These are unusual times. These poets are tale-tellers of their world.                  (All rights reserved.)
ISBN 978-1-939426-20-8
Selected Poems of Zhang Fanxiu (JULY 2015)

This book contains 30 poems by Zhang Fanxiu (张凡修).

Zhang Fanxiu was born in 1958 in Hebei Province, and has been a farmer since graduating from high school. In 2007, he moved to western Liaoning Province, and has since produced many poems that reveal a unique insight into nature, the land, and rural life. He has published three books of poetry: Writings from the Moors, The Spirit of the Earth, and Only the Earth.

Order a paperback from your local bookstore or online
Buy Paperback Edition
    * Paperback edition is bi-lingual. (印刷版:中英对照); Kindle edition is English translation only. (电子版:英文)


ZhangFanxiu 张凡修

  • If At All Possible  |  容 若
  • Mother’s Cotton Flowers  |  母亲的棉花
  • A Train Comes Through the Sorghum Field  |  火车开进高粱地
  • Gazes  |  凝 视
  • The Spectacles  |  被看见
  • Innermost Being  |  心内
  • Wine on Horseback  |  马背上的酒
  • The Sound of the Wind  |  风 声
  • Avoidance  |  规 避
  • Last Ear of Corn  |  仅剩一株玉米
  • The Autumn Wind Is Cooling  |  秋风凉
  • Rotting  |  剥 蚀
  • Wind Gust with a Long Face  |  风声阴着脸
  • Seeing Through  |  洞 悉
  • Passing Through  |  穿 越
  • Perpetuity  |  不 息
  • Frozen Earth  |  冻 土
  • Winter Days  |  冬 日
  • Letter to My Son  |  与子书
  • Painted Vase  |  画 瓶
  • Hallway Wind  |  穿堂风
  • Darkness Is Mine  |  我有黑暗
  • No Peace  |  不 安
  • Criminal  |  罪 人
  • Returning to Earth  |  土为止

From Selected Poems of Zhang Fanxiu

  • Under the tranquil ice,
  • the fish pond is breathing, but no one sees or feels it;
  • one can only listen.
  • Press an ear to the corn stalks,
  • bundled and buried before freezing,
  • you will hear what happens in the eelgrass.
  • Fish frantically swim around the roots,
  • scraping their fins,
  • digging with their lips.
  • Come to think of it, the fish and I breathe the same way.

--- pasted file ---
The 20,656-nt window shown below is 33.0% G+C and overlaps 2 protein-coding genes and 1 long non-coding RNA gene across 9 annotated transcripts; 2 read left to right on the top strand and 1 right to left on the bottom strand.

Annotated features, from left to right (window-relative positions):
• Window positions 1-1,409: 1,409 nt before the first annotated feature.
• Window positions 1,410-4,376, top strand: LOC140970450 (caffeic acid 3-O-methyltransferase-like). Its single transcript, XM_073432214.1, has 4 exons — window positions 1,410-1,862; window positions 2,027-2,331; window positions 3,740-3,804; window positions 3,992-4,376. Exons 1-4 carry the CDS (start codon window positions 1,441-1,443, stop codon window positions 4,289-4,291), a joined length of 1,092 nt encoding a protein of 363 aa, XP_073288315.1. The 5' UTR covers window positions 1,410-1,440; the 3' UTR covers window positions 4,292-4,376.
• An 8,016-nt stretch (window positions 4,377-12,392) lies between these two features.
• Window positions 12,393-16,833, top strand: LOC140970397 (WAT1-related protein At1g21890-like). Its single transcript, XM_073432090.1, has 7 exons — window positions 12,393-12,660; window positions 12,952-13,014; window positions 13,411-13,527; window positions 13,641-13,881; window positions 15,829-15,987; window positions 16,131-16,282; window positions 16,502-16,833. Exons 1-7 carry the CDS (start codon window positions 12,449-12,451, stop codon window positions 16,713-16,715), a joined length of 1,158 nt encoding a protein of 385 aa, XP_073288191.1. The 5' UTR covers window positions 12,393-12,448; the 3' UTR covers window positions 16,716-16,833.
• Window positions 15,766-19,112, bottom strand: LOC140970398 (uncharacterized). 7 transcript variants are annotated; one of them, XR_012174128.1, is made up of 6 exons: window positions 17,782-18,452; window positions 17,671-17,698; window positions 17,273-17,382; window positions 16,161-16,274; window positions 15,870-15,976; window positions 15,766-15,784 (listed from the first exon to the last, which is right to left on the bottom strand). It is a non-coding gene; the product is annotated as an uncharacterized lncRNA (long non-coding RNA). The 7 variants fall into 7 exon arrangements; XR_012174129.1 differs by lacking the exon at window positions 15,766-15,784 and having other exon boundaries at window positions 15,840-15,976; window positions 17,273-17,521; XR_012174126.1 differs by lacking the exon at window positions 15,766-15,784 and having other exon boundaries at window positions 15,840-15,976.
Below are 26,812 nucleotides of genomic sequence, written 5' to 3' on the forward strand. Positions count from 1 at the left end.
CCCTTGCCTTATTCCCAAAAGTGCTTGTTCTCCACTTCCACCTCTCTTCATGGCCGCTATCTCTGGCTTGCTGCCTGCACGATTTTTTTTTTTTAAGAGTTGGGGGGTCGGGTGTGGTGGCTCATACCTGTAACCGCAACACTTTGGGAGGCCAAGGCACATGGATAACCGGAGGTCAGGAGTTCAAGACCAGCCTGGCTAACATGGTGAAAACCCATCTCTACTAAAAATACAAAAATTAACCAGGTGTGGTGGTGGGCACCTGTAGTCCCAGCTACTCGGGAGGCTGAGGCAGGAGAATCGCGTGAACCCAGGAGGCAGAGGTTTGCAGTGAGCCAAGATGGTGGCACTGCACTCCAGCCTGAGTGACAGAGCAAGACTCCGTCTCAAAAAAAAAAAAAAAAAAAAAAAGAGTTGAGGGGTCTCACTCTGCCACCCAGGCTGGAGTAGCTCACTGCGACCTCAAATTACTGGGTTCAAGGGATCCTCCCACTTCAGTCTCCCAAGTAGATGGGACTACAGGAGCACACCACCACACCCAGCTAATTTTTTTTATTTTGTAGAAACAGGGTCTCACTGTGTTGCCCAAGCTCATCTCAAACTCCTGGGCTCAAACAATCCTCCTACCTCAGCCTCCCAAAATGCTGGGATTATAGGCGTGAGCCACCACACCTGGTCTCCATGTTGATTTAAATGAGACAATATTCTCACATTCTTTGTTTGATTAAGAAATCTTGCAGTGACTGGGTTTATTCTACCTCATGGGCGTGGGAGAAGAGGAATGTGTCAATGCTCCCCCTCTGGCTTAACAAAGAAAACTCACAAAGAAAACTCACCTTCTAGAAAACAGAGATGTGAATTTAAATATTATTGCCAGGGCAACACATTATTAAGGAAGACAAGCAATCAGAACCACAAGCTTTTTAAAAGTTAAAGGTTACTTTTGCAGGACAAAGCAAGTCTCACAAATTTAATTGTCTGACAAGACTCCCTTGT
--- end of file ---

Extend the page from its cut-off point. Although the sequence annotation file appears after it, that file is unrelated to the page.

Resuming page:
• Getting up at dawn, everyone sees me brushing off wood chips from my shoulders,
  • but very few heard me
  • frantically sawing back and forth through the night.
  • Throughout the summer,
  • the wind rushes on and on,
  • even the scarecrow has bundled up tightly
  • in his old black jacket.
  • Sometimes the wind lets up,
  • the scarecrow’s thick jacket comes off.
  • The white lining shows a broken seam,
  • where a bunch of bugs crawl out.
  • First he feels a dull itch, an awkward itch,
  • then relief.
  • His rounded belly feels soft
  • by the time the grain ripens gracefully in the field.
  • The scarecrow doesn’t know what is happening.
  • The sound of the wind
  • reveals nothing unusual.
  • But someone in a windbreaker comes and puts a windbreaker on him.
  • She folds up his cuffs, leaving two fingernails out,
  • and buttons him up.
  • This flirting makes the wind blush,
  • turning red, and turning white.
  • When I noticed it, the upper floret of the corn
  • had already grown mildew after the rain,
  • with speckles as thick as cricket droppings.
  • I slowly approached it, going down the slippery slope,
  • stooping lower and lower with each step.
  • Only one ear of corn remained,
  • standing in a hollow surrounded by hills.
  • “So lonely, it looks like the world’s last shack”,
  • like a hut with one man standing inside—
  • old and new shoulder patches
  • on his brown cotton coat,
  • worn over loose pants with calf straps.
  • The hand-made shoes reveal only their gaiters
  • with dangling laces
  • tied above the calves.
  • Has dirt got into his shoes? I can’t see.
  • His white waistband, half a foot wide,
  • dazzles my eyes.